Updated: 5/30/2021

Turner Syndrome

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Overview
Snapshot
  • A 19-year-old female presents to the gynecologist for the first time. She reports that she has not started to menstruate. The OB/GYN notes that the patient is short-statured and has notably delayed breast development with webbing skin between the neck and shoulders.
Introduction
  • Genetic disorder caused by a missing X chromosome in females (45XO) 
  • Most common cause of primary amenorrhea (uterus present)
  • Most patients are infertile
  • Associated with greater risk for developing co-morbities including
    • cardiac problems
      • hypertension
      • coarctation of the aorta  
      • aortic valve abnormalities (e.g. bicuspid aortic valve)
    • renal dysfuncton
      • horseshoe kidney
    • diabetes
    • cystic hygroma
    • cataracts
    • osteoporosis
    • thyroid problems
Presentation
  • Symptoms
    • amenorrhea
    • short stature
    • webbed neck
  • Physical exam
    • amenorrhea with present uterus
    • coarctation of the aorta may be evident on auscultation
    • low hairline in back
    • low-set ears
    • extremity edema
    • shortened fourth and fifth metacarpals 
    • hypertension
    • signs of thyroid dysfunction
    • stool guaiac may identify GI bleeding
Evaluation
  • Diagnosis is based primarily on physical exam and patient history
  • Buccal smear for absent Barr bodies is outdated diagnostic method
  • Labs 
    • low anti-Mullerian hormone
  • Karyotype analysis
    • diagnostic test of choice
    • may identify 45XO, confirming diagnosis
  • Fertility testing
    • may identify 45XO, confirming diagnosis
  • Endoscopy
    • may identify GI telangiectasias causing lower GI bleeding
Differential
  •  Down syndrome, polycystic ovarian disorder
Treatment
  • Medical management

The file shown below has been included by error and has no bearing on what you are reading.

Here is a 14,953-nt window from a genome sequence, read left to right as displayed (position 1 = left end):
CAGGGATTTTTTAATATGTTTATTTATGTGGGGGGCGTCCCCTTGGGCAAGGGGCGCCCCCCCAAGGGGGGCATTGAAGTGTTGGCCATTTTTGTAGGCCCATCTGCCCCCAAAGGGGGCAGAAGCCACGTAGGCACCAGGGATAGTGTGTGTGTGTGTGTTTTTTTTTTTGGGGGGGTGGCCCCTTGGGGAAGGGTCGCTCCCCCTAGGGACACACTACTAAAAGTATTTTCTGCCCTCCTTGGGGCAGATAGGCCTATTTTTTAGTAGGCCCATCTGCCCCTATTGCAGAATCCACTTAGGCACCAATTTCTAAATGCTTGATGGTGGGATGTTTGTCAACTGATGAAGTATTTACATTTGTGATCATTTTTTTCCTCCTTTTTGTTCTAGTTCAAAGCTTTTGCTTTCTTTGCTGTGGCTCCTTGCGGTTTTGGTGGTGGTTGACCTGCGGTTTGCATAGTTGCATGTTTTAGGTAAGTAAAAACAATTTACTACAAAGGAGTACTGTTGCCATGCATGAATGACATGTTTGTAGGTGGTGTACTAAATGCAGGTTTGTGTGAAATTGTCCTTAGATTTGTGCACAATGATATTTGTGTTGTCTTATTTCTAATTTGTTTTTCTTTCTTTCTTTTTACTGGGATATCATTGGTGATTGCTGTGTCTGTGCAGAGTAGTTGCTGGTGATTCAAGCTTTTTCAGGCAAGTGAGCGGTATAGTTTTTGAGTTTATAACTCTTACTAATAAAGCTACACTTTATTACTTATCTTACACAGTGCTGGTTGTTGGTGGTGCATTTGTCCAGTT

• Growth hormone
      • may help patient achieve normal height
    • Estrogen/progesterone hormone replacement
      • allows development of secondary sex characteristics
      • may aid fertility
    • IVF
      • may assist in reproduction
Prognosis, Prevention, and Complications
  • Prognosis
    • good to very good with appropriate treatment
    • most patients live complete lives
  • Prevention
    • no preventive measures are available for this condition
  • Complications
    • coarctation of the aorta, ovarian dysgenesis, GI telangiectasias

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(M3.PD.16.79) An 18-year-old female presents for evaluation of amenorrhea and short stature. She brings in a photograph of herself (Figure A) to show you how little she has grown in the past several years. What test should be used to confirm the suspected diagnosis?

QID: 104621
FIGURES:
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Thyroid stimulating hormone (TSH) test

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Echocardiogram

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Karyotype analysis

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Cardiac magnetic resonance imaging (MRI)

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Pregnancy test

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M 10 B

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